Hymn Playing Lecture - given at Oberlin
2. The "Ten Commandments" for Organ Practicing - By Daniel E. Gawthrop, as published in Keyboard World, ca. 1975.
4. Natural Abdominal Breathing for singers or wind instrument players.
Why all the fuss about something as simple as
Well... for a moment, try singing without breathing.
no air, no song, ...that's how important it is. Your song is
your breath. Whether your
is your voice, or a wind instrument in your hands, the music you make
the stream of air that YOU create. By the time most of us have
adulthood, we have collected an assortment of behavioral mannerisms
can get in the way of natural body processes - even a process as
as breathing. Amidst all of the popular "vocal hocus-pocus" about
what one's diaphragm is incapable of doing, the following link is an
description of singers' breathing from Lloyd Hanson, DMA, professor of
Vocal Pedagogy at Northern Arizona University. Dr. Hanson's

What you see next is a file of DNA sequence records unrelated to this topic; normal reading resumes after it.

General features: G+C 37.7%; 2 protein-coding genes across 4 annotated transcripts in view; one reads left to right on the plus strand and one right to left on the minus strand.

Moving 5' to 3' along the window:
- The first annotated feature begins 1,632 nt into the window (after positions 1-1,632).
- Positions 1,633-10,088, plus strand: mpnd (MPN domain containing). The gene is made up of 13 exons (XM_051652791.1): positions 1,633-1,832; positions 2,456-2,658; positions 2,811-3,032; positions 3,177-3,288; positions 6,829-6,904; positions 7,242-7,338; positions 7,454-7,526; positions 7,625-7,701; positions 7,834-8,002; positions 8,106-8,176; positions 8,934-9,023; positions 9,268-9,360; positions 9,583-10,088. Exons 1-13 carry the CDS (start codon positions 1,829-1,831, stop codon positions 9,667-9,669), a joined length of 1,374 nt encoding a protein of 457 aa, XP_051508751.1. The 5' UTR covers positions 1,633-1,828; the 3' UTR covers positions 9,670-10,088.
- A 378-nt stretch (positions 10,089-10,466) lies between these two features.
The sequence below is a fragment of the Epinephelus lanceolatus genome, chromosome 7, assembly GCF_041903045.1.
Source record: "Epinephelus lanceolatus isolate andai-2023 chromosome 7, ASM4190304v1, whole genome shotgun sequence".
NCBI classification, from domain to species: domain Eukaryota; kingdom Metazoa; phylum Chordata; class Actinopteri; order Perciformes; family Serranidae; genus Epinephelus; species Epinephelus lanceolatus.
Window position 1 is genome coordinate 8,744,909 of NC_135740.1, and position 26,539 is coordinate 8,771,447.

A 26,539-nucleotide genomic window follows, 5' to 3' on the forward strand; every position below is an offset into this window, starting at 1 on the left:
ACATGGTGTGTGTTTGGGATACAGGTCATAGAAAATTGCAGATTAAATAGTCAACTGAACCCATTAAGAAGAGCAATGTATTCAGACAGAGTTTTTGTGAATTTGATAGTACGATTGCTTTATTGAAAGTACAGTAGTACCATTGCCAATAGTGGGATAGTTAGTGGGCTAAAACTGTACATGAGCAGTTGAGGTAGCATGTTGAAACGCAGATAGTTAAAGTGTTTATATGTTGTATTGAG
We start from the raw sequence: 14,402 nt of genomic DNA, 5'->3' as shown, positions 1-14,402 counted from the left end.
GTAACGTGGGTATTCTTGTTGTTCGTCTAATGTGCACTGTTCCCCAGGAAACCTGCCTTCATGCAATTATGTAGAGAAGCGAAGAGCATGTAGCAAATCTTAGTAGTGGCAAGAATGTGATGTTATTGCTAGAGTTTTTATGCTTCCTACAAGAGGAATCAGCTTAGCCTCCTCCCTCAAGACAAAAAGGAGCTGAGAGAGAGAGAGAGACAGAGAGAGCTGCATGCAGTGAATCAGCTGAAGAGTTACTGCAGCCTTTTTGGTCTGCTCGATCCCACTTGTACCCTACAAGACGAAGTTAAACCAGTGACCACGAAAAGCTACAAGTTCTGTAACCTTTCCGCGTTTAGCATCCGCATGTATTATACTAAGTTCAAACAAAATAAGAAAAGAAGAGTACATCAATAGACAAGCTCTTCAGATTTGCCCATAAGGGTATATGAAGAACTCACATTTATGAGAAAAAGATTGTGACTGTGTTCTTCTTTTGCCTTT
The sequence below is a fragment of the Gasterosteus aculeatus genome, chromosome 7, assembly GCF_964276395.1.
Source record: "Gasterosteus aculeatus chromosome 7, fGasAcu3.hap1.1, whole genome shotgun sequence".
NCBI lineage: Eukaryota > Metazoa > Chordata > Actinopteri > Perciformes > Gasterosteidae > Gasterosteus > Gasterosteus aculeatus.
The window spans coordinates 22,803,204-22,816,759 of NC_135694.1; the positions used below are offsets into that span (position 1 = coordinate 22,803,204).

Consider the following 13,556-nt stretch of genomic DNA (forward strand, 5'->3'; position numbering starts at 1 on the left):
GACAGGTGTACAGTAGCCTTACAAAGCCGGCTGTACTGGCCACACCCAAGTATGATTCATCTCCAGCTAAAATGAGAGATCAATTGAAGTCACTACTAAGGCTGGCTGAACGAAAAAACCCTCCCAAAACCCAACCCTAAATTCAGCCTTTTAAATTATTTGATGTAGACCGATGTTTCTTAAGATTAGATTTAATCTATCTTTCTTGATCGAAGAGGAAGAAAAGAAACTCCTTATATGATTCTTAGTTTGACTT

is a refreshingly anatomically accurate understanding of how a singer
5. America's Performing Art: A Study of Choruses, Choral Singers, and Their Impact ...available from Chorus America www.chorusamerica.org
In February of 2002, Chorus America released their
on choral participation in the U.S. An estimated 28.5 million
perform regularly with a choir or chorus - more than for any other art
form. There are about 250,000 choral groups in the U.S.,
roughly 200,000 church choirs. 12,000 professional and volunteer
community choruses, and 38,000 school choruses. Early exposure to
choral singing is the primary factor that leads adults to participate
choruses. 69% reported that their first experience was an
or middle school chorus. "Choral singing provides an
accessible entry point for arts exposure, with few barriers to
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